The news heartened investors who had been concerned about profits
being squeezed during the fourth quarter, the most heavily promoted
and discounted holiday-shopping season since the recession, and
shares rose 5.6 percent to $27.26.
Best Buy had slashed prices throughout the holidays to thwart
competition from Wal-Mart Stores Inc <WMT.N>, Amazon.com Inc <AMZN.O>
and other chains, and had warned last month of a
bigger-than-expected drop in quarterly operating margins.
"The quarter was less bad than everyone expected," said BB&T Capital
Markets analyst Anthony Chukumba, who was encouraged by Best Buy's
efforts to court online shoppers and rein in costs.
The company's stock, one of 2013's hottest, is down 31 percent this
year, while the larger S&P 500 Index <.SPX> index is down 0.2
percent. It trades at about 11.6 times forward earnings, while the
retail sector trades at a multiple of 13.7.
The world's largest consumer electronics chain said it would more
aggressively cut annualized costs, by about $1 billion. It
originally planned to cut costs by $725 million in North America, a
target it has exceeded by $40 million.
The retailer has earned a profit for three straight quarters,
reaping the benefit of restructuring efforts spearheaded by Chief
Executive Hubert Joly and Chief Financial Officer Sharon McCollam.
Under Joly, Best Buy has stripped away layers of management, cut
jobs and costs, shut unprofitable stores and boosted cash by selling
its stake in a European joint venture with Carphone Warehouse Group
MORE FAT TO CUT
Still, Chukumba said the company had further fat to cut and expected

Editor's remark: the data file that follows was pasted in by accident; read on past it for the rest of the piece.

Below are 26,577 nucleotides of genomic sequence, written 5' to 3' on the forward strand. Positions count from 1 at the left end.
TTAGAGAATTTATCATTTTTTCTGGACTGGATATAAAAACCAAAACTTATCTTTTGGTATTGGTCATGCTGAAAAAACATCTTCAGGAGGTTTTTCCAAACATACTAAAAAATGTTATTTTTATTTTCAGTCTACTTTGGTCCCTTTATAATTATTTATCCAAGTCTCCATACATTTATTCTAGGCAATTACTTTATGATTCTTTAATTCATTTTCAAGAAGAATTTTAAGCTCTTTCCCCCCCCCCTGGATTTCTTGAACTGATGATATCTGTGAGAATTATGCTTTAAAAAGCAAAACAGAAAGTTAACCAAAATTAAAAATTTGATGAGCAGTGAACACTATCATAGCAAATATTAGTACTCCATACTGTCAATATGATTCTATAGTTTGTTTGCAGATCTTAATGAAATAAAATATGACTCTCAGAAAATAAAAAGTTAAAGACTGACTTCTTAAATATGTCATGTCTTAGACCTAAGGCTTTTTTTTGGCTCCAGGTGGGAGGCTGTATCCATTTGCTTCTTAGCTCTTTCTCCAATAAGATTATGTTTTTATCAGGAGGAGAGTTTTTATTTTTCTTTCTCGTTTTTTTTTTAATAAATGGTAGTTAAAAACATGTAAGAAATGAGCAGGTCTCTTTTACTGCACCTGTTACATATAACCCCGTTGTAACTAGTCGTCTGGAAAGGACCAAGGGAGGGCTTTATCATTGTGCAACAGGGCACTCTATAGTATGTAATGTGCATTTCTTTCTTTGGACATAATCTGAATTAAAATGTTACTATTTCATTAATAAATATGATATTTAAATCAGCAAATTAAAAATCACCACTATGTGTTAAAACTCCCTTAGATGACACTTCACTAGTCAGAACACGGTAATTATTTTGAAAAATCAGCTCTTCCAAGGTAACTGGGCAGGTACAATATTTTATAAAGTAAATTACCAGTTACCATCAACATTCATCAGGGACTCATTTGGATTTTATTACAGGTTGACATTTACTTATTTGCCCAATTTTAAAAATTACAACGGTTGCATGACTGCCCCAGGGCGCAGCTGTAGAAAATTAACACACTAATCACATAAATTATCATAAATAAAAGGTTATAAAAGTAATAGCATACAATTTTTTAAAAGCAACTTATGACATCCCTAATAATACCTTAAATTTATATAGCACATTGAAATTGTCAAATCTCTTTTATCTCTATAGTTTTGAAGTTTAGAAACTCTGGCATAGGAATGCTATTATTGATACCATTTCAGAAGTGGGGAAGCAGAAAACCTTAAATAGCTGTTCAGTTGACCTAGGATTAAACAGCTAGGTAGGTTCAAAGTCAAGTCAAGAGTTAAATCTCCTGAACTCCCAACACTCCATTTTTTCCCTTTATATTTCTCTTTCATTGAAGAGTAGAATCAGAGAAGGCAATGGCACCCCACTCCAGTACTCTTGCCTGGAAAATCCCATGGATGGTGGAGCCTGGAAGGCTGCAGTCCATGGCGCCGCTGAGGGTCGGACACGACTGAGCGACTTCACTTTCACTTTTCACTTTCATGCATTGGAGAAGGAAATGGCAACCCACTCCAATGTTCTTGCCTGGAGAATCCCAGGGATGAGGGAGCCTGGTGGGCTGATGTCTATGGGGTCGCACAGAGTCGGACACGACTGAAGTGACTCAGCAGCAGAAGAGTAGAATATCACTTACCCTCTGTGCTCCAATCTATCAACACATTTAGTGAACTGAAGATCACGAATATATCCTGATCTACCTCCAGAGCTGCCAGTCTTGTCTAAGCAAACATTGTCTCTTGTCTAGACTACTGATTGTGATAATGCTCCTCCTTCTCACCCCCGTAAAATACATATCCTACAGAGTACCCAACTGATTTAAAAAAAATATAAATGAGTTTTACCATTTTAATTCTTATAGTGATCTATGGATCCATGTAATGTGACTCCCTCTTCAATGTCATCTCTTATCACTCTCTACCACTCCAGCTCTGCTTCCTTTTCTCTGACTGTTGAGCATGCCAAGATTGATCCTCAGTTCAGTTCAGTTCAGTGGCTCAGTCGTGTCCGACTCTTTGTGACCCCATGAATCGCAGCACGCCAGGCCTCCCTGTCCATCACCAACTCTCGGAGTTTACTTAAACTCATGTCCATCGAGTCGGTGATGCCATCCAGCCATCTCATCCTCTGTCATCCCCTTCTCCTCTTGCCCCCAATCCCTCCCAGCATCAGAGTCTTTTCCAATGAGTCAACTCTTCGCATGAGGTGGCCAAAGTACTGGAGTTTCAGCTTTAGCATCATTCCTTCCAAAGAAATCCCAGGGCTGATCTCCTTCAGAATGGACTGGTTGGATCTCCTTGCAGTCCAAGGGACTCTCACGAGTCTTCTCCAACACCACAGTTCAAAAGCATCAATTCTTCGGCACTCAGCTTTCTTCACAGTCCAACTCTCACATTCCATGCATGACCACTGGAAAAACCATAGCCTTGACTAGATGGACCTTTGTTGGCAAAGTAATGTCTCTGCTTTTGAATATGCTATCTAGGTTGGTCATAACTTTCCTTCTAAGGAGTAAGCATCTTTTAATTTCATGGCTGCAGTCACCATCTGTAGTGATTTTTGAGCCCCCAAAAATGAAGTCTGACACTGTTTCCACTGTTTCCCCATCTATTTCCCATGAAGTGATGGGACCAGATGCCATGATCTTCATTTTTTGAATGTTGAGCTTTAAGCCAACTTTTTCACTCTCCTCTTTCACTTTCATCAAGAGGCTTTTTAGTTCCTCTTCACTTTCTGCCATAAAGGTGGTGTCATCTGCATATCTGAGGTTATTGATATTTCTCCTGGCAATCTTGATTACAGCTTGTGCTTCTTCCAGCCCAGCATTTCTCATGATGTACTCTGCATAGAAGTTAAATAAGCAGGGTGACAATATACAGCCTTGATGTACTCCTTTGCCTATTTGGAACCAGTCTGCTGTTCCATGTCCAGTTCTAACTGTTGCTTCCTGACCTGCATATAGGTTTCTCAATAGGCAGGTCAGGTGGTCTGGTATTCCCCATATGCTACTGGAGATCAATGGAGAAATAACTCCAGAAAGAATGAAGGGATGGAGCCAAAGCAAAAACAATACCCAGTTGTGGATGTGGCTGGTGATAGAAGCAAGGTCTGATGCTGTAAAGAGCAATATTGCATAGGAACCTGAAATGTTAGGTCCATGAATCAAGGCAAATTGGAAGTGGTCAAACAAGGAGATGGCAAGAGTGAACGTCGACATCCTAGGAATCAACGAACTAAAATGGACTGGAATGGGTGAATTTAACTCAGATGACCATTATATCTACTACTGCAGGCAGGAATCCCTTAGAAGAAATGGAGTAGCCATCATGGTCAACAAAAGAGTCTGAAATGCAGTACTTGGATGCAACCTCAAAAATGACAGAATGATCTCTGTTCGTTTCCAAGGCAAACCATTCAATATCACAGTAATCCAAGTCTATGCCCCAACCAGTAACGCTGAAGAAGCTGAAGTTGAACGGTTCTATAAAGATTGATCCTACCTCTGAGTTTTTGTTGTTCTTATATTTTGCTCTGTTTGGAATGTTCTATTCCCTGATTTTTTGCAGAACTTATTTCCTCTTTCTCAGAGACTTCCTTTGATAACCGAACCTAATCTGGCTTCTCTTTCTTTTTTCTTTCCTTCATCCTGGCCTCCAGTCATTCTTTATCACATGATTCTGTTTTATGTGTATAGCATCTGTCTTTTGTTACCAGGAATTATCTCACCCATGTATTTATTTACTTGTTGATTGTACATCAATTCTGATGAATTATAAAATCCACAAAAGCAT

the retailer to work on trimming corporate overhead expenses and
personalizing its marketing.
Earlier this week, the New York Post cited an inside source as
saying the retailer could lay off more 2,000 managers. Best Buy
declined comment on the report.
Other analysts see Best Buy saving more due to its recent focus on
improving how it manages items returned by shoppers.
The retailer said it sees total sales and comparable store sales
remaining slightly negative in the first half of the current
financial year due to larger economic concerns, but did not give
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"There are several moving parts to their guidance for the year, but
today's release maintains our confidence that the turnaround is
progressing," said Janney Capital Markets analyst David Strasser.
Best Buy's overall adjusted operating margin was down 120 basis
points at 4.5 percent in the holiday quarter, versus Strasser's
estimate of 3.8 percent.
The company earned a net $310 million, or 88 cents a share, from
continuing operations in the fourth quarter ended February 1. That
follows a net loss of $461 million, or $1.36 a share, a year
Excluding special items, it earned $1.24 a share. The special items
included restructuring and asset impairment charges and the tax
impact of Best Buy Europe sales.
Analysts, on average, expected a profit of $1.01 a share excluding
items, according to Thomson Reuters I/B/E/S.
Sales fell 3 percent to $14.47 billion, missing analysts' average
estimate of $14.66 billion.
Comparable store sales, comprising revenue at stores, websites and
call centers operating for at least 14 full months, fell 1.2
The company, which recently started shipping directly from its 1,400
stores to compete with rivals Amazon and Wal-Mart, said comparable
online sales grew 25.8 percent at its domestic unit.
(Editing by Bernadette Baum)
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